Is Position 4 The New Position 1? | SEMimpact

Is Position 4 The New Position 1?

We recently posted an article regarding suspicious behavior surrounding Google’s own use of Adwords titled “Is Google Manipulating Adwords?”. In it we illustrated how Google is somehow able to maintain the top right ad position over a wide array of generic, advertising-related keywords. In sum, while other PPC advertisers fluctuate in position, Google’s persists atop the right hand section of the SERP (generally referred to as position 4). Since this discussion generated a bit of buzz in the SEM community, we at SEMimpact decided to look at this issue from a different angle. While in our previous post we pondered the question of “how Google owns position 4″, here we’ll discuss the “why”.

Most search marketers (we, here among them) have been taught that the higher the average position, the better your campaigns will perform. Seems logical right? However, after seeing Google’s own SEM ‘strategy’ one can hardly help but question this time-honored school of thought. Now, having sat down and really weighed all the options, position 4 seems like a true diamond-in-the-rough scenario. Let’s start with the obvious benefits of this spot:

Lowered Costs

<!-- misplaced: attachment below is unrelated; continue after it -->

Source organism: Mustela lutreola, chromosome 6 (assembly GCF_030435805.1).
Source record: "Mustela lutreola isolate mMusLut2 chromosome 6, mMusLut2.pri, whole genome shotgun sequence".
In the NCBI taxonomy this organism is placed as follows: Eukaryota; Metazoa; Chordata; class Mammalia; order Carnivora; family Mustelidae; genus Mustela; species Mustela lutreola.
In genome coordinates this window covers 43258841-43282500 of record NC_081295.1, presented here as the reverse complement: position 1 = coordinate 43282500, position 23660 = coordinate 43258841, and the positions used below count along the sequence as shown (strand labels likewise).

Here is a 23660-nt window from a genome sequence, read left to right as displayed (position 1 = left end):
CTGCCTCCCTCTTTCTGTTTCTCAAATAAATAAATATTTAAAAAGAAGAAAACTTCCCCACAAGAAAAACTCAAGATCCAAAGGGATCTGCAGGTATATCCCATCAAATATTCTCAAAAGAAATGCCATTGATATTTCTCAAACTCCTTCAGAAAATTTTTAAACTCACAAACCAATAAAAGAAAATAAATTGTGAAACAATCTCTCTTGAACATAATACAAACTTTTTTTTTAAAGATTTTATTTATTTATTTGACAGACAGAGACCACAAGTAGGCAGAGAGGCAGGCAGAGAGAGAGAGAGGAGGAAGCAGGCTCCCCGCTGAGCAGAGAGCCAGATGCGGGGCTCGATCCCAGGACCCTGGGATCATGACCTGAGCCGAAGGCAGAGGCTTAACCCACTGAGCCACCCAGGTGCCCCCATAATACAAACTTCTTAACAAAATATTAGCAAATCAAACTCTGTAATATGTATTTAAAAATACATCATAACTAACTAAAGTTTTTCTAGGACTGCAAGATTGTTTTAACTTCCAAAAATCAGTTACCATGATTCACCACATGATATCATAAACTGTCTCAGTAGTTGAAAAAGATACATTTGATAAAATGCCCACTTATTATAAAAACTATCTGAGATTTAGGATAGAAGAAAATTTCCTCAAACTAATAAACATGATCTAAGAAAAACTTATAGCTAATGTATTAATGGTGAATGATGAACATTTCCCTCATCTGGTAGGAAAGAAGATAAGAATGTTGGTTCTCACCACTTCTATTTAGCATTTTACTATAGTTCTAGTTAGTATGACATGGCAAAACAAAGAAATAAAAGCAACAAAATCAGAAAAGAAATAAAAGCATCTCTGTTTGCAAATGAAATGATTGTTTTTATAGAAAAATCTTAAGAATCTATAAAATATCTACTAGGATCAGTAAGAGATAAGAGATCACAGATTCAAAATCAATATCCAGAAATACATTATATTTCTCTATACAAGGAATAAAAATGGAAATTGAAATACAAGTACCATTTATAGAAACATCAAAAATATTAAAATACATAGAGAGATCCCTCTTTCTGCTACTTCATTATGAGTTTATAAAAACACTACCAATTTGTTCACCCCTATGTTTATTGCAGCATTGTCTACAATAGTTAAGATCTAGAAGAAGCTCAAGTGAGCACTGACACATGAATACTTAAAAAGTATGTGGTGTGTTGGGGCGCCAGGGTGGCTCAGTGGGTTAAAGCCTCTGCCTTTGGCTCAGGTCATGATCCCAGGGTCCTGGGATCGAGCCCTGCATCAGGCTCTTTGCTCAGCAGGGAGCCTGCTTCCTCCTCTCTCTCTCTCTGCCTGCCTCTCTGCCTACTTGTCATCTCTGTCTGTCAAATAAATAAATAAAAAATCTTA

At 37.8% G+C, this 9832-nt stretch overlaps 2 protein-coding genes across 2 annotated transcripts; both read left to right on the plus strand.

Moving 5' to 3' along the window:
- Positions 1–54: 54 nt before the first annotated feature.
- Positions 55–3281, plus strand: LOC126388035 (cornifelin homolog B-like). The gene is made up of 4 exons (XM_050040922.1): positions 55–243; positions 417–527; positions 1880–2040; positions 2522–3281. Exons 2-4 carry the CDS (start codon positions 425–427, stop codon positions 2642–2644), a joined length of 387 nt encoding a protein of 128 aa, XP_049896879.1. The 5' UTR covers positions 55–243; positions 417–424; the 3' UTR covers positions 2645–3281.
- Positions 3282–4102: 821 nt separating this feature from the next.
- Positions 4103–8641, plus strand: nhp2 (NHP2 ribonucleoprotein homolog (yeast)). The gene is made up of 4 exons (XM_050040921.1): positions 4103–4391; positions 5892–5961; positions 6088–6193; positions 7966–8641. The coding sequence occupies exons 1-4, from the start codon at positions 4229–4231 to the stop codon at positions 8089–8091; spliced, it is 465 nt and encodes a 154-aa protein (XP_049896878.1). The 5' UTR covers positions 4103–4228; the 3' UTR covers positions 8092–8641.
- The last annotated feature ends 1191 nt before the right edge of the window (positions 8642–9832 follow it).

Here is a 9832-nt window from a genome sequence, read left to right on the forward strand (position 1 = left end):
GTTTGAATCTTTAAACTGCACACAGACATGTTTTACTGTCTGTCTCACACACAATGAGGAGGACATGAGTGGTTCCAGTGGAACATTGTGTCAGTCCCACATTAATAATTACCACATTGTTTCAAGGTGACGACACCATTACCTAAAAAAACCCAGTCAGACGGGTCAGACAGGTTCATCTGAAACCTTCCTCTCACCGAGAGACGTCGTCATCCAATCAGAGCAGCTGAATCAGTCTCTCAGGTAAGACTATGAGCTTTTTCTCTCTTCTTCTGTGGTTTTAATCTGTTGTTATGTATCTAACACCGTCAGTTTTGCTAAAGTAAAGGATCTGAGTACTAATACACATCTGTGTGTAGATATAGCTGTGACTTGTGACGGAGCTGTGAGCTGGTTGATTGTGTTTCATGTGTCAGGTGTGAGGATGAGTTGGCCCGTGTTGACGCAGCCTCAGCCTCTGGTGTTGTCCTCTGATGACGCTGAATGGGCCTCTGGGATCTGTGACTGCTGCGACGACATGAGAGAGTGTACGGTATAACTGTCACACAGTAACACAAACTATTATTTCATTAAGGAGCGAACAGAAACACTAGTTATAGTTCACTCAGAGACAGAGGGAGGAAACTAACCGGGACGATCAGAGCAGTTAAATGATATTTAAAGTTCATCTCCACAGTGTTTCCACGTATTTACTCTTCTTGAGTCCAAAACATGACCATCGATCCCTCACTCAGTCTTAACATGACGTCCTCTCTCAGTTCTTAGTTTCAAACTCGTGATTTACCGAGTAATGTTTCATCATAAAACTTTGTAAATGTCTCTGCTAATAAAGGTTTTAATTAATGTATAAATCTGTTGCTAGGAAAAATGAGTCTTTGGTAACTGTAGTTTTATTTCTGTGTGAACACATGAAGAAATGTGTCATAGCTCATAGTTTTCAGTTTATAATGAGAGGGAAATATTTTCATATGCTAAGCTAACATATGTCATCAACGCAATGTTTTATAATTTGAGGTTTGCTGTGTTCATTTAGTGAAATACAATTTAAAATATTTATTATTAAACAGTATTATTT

- It should go without saying that if you’re bidding for a lower position, your CPCs will end up being significantly lower than those fighting for the top spot. This in turn, should equate to a higher ROI or a lower CPA etc. Nonetheless, a lot of top advertisers will insist on dominating the top spot for branding purposes or to generate huge amounts of click volume. If that’s your prerogative, then so be it. But this may not necessarily the best course of action when optimizing on a budget.

More Relevant Clicks

- Here’s where thing get interesting. We surmise that the 4th position actually generates more relevant clicks and has a higher conversion rate than the ‘premium’ ads. Here’s why: over the years search engines have taken so many steps towards blending the premium ads into the organic search results, that most users don’t know what’s what. Often, users will click the top ads thinking they’re getting the number one organic result, which after all, is exactly what search engines want. However, it’s hard to mistake the right hand column of ads for anything other than what they are: ads. Since these ads are not in user’s direct line of sight, when they mouse over to them they’re not just clicking the convenient organic listing, they’re actually reading through the advertisers’ content. Thus, when they click these ads it’s with the mindset of “all right, these are ads, when I click them I’m probably going to be taken to some sort of conversion page”. Therefore when someone clicks these ads they’re probably more likely to convert!

Could it be that Google, omniscient and all-powerful as ever, has purposely posted up on the top right hand side of the SERP? Could it be that they’ve found the ad ‘sweet spot’ and are reaping cheap conversions while other advertisers in the space fight for the top spot? Now, we don’t presume to have an answer – that’s for every search engine marketer to decide for themselves. But it’s difficult to argue with the benefits of the 4th position.

*Note: If you’ve got your own data or results we’d love to hear from you. Whether it’s to support our theory or blow it to smithereens, the floor is yours.

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